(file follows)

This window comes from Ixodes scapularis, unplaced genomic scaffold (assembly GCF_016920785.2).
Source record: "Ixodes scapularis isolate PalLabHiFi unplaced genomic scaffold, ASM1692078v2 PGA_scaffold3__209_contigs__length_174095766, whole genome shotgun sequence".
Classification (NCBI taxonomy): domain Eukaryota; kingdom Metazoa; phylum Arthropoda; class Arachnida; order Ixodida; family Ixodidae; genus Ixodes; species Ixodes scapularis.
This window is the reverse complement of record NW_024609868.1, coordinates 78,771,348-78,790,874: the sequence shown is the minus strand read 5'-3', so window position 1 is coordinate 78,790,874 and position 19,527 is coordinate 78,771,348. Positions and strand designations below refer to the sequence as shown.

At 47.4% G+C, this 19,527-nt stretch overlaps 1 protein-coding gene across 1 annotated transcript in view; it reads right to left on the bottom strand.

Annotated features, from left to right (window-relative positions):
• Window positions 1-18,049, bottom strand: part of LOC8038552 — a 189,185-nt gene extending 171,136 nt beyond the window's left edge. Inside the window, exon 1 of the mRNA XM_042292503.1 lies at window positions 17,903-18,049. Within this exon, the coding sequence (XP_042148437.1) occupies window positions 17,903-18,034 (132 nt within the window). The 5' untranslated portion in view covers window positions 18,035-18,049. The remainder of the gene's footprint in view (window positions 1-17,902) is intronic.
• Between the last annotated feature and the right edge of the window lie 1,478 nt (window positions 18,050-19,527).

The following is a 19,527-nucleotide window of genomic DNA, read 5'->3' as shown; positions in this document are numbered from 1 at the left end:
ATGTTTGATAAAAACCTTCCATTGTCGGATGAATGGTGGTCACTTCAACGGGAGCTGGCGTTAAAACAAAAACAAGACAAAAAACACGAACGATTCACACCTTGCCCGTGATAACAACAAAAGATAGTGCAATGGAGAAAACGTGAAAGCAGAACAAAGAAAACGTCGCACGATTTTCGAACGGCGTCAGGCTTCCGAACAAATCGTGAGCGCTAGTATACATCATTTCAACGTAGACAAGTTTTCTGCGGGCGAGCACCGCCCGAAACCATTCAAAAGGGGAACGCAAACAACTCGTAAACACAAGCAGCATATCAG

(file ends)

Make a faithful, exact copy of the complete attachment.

This window comes from Ixodes scapularis, unplaced genomic scaffold (assembly GCF_016920785.2).
Source record: "Ixodes scapularis isolate PalLabHiFi unplaced genomic scaffold, ASM1692078v2 PGA_scaffold3__209_contigs__length_174095766, whole genome shotgun sequence".
Classification (NCBI taxonomy): domain Eukaryota; kingdom Metazoa; phylum Arthropoda; class Arachnida; order Ixodida; family Ixodidae; genus Ixodes; species Ixodes scapularis.
This window is the reverse complement of record NW_024609868.1, coordinates 78,771,348-78,790,874: the sequence shown is the minus strand read 5'-3', so window position 1 is coordinate 78,790,874 and position 19,527 is coordinate 78,771,348. Positions and strand designations below refer to the sequence as shown.

At 47.4% G+C, this 19,527-nt stretch overlaps 1 protein-coding gene across 1 annotated transcript in view; it reads right to left on the bottom strand.

Annotated features, from left to right (window-relative positions):
• Window positions 1-18,049, bottom strand: part of LOC8038552 — a 189,185-nt gene extending 171,136 nt beyond the window's left edge. Inside the window, exon 1 of the mRNA XM_042292503.1 lies at window positions 17,903-18,049. Within this exon, the coding sequence (XP_042148437.1) occupies window positions 17,903-18,034 (132 nt within the window). The 5' untranslated portion in view covers window positions 18,035-18,049. The remainder of the gene's footprint in view (window positions 1-17,902) is intronic.
• Between the last annotated feature and the right edge of the window lie 1,478 nt (window positions 18,050-19,527).

The following is a 19,527-nucleotide window of genomic DNA, read 5'->3' as shown; positions in this document are numbered from 1 at the left end:
ATGTTTGATAAAAACCTTCCATTGTCGGATGAATGGTGGTCACTTCAACGGGAGCTGGCGTTAAAACAAAAACAAGACAAAAAACACGAACGATTCACACCTTGCCCGTGATAACAACAAAAGATAGTGCAATGGAGAAAACGTGAAAGCAGAACAAAGAAAACGTCGCACGATTTTCGAACGGCGTCAGGCTTCCGAACAAATCGTGAGCGCTAGTATACATCATTTCAACGTAGACAAGTTTTCTGCGGGCGAGCACCGCCCGAAACCATTCAAAAGGGGAACGCAAACAACTCGTAAACACAAGCAGCATATCAG